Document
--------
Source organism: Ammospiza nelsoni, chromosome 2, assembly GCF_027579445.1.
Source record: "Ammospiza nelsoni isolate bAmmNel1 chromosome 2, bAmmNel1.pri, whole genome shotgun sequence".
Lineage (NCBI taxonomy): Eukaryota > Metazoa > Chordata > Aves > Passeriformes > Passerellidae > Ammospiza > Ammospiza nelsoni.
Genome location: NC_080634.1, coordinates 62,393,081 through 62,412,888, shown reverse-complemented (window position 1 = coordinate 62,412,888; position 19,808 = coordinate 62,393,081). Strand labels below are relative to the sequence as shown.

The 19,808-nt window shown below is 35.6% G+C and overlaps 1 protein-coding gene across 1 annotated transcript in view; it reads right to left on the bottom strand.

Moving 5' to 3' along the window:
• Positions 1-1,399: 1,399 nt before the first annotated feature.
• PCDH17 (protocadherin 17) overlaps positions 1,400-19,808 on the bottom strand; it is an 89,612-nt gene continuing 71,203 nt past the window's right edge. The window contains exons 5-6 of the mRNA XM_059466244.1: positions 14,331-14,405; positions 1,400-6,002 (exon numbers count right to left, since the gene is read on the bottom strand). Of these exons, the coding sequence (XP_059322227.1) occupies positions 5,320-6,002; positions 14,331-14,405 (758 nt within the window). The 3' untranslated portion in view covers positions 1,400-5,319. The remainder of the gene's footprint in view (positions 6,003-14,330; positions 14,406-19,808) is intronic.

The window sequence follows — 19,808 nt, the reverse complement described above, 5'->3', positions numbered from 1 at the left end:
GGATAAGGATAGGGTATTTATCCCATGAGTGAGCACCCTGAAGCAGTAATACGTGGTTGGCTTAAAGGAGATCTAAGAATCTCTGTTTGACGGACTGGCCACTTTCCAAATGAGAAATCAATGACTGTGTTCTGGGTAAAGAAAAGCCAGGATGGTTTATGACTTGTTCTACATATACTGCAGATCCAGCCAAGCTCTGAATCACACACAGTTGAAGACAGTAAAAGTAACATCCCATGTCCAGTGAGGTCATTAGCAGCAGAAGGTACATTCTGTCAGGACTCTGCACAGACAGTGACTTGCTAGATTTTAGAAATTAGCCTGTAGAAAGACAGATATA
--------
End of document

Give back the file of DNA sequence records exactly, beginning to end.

Source organism: Ammospiza nelsoni, chromosome 2, assembly GCF_027579445.1.
Source record: "Ammospiza nelsoni isolate bAmmNel1 chromosome 2, bAmmNel1.pri, whole genome shotgun sequence".
Lineage (NCBI taxonomy): Eukaryota > Metazoa > Chordata > Aves > Passeriformes > Passerellidae > Ammospiza > Ammospiza nelsoni.
Genome location: NC_080634.1, coordinates 62,393,081 through 62,412,888, shown reverse-complemented (window position 1 = coordinate 62,412,888; position 19,808 = coordinate 62,393,081). Strand labels below are relative to the sequence as shown.

The 19,808-nt window shown below is 35.6% G+C and overlaps 1 protein-coding gene across 1 annotated transcript in view; it reads right to left on the bottom strand.

Moving 5' to 3' along the window:
• Positions 1-1,399: 1,399 nt before the first annotated feature.
• PCDH17 (protocadherin 17) overlaps positions 1,400-19,808 on the bottom strand; it is an 89,612-nt gene continuing 71,203 nt past the window's right edge. The window contains exons 5-6 of the mRNA XM_059466244.1: positions 14,331-14,405; positions 1,400-6,002 (exon numbers count right to left, since the gene is read on the bottom strand). Of these exons, the coding sequence (XP_059322227.1) occupies positions 5,320-6,002; positions 14,331-14,405 (758 nt within the window). The 3' untranslated portion in view covers positions 1,400-5,319. The remainder of the gene's footprint in view (positions 6,003-14,330; positions 14,406-19,808) is intronic.

The window sequence follows — 19,808 nt, the reverse complement described above, 5'->3', positions numbered from 1 at the left end:
GGATAAGGATAGGGTATTTATCCCATGAGTGAGCACCCTGAAGCAGTAATACGTGGTTGGCTTAAAGGAGATCTAAGAATCTCTGTTTGACGGACTGGCCACTTTCCAAATGAGAAATCAATGACTGTGTTCTGGGTAAAGAAAAGCCAGGATGGTTTATGACTTGTTCTACATATACTGCAGATCCAGCCAAGCTCTGAATCACACACAGTTGAAGACAGTAAAAGTAACATCCCATGTCCAGTGAGGTCATTAGCAGCAGAAGGTACATTCTGTCAGGACTCTGCACAGACAGTGACTTGCTAGATTTTAGAAATTAGCCTGTAGAAAGACAGATATA